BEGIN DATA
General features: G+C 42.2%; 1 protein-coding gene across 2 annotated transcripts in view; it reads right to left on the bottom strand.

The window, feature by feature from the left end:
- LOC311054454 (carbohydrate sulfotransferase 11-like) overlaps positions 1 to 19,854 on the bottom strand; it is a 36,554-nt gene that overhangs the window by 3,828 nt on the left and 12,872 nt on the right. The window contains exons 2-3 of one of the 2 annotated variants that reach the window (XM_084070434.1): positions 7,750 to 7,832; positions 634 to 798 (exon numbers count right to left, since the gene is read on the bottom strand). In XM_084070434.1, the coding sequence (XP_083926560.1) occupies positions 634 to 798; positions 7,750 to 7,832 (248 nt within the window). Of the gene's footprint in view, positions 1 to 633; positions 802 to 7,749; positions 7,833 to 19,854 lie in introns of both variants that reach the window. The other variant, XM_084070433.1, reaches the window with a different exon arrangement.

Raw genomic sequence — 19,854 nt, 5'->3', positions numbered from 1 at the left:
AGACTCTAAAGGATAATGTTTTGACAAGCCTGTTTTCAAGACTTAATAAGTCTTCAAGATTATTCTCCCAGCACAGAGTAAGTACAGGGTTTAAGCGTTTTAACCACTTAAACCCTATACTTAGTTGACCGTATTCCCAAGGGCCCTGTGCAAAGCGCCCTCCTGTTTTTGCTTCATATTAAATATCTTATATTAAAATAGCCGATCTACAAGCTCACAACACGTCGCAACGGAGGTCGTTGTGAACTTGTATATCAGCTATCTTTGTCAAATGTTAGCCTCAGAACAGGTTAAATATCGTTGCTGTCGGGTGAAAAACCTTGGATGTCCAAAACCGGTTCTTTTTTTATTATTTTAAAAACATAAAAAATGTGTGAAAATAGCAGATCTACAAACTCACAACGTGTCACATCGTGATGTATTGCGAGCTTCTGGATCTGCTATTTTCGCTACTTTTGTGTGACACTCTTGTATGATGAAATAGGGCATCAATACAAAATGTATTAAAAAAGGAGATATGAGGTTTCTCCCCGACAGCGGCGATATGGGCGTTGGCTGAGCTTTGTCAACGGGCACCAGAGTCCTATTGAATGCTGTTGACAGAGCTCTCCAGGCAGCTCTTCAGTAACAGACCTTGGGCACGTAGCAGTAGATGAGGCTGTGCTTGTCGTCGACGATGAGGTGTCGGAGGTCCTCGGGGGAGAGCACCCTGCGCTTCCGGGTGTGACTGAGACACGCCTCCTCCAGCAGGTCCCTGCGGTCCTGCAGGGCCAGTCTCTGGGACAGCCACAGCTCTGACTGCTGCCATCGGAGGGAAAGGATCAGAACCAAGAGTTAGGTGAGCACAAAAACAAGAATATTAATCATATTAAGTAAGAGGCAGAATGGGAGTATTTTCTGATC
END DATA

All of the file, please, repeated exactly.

General features: G+C 42.2%; 1 protein-coding gene across 2 annotated transcripts in view; it reads right to left on the bottom strand.

The window, feature by feature from the left end:
- LOC311054454 (carbohydrate sulfotransferase 11-like) overlaps positions 1 to 19,854 on the bottom strand; it is a 36,554-nt gene that overhangs the window by 3,828 nt on the left and 12,872 nt on the right. The window contains exons 2-3 of one of the 2 annotated variants that reach the window (XM_084070434.1): positions 7,750 to 7,832; positions 634 to 798 (exon numbers count right to left, since the gene is read on the bottom strand). In XM_084070434.1, the coding sequence (XP_083926560.1) occupies positions 634 to 798; positions 7,750 to 7,832 (248 nt within the window). Of the gene's footprint in view, positions 1 to 633; positions 802 to 7,749; positions 7,833 to 19,854 lie in introns of both variants that reach the window. The other variant, XM_084070433.1, reaches the window with a different exon arrangement.

Raw genomic sequence — 19,854 nt, 5'->3', positions numbered from 1 at the left:
AGACTCTAAAGGATAATGTTTTGACAAGCCTGTTTTCAAGACTTAATAAGTCTTCAAGATTATTCTCCCAGCACAGAGTAAGTACAGGGTTTAAGCGTTTTAACCACTTAAACCCTATACTTAGTTGACCGTATTCCCAAGGGCCCTGTGCAAAGCGCCCTCCTGTTTTTGCTTCATATTAAATATCTTATATTAAAATAGCCGATCTACAAGCTCACAACACGTCGCAACGGAGGTCGTTGTGAACTTGTATATCAGCTATCTTTGTCAAATGTTAGCCTCAGAACAGGTTAAATATCGTTGCTGTCGGGTGAAAAACCTTGGATGTCCAAAACCGGTTCTTTTTTTATTATTTTAAAAACATAAAAAATGTGTGAAAATAGCAGATCTACAAACTCACAACGTGTCACATCGTGATGTATTGCGAGCTTCTGGATCTGCTATTTTCGCTACTTTTGTGTGACACTCTTGTATGATGAAATAGGGCATCAATACAAAATGTATTAAAAAAGGAGATATGAGGTTTCTCCCCGACAGCGGCGATATGGGCGTTGGCTGAGCTTTGTCAACGGGCACCAGAGTCCTATTGAATGCTGTTGACAGAGCTCTCCAGGCAGCTCTTCAGTAACAGACCTTGGGCACGTAGCAGTAGATGAGGCTGTGCTTGTCGTCGACGATGAGGTGTCGGAGGTCCTCGGGGGAGAGCACCCTGCGCTTCCGGGTGTGACTGAGACACGCCTCCTCCAGCAGGTCCCTGCGGTCCTGCAGGGCCAGTCTCTGGGACAGCCACAGCTCTGACTGCTGCCATCGGAGGGAAAGGATCAGAACCAAGAGTTAGGTGAGCACAAAAACAAGAATATTAATCATATTAAGTAAGAGGCAGAATGGGAGTATTTTCTGATC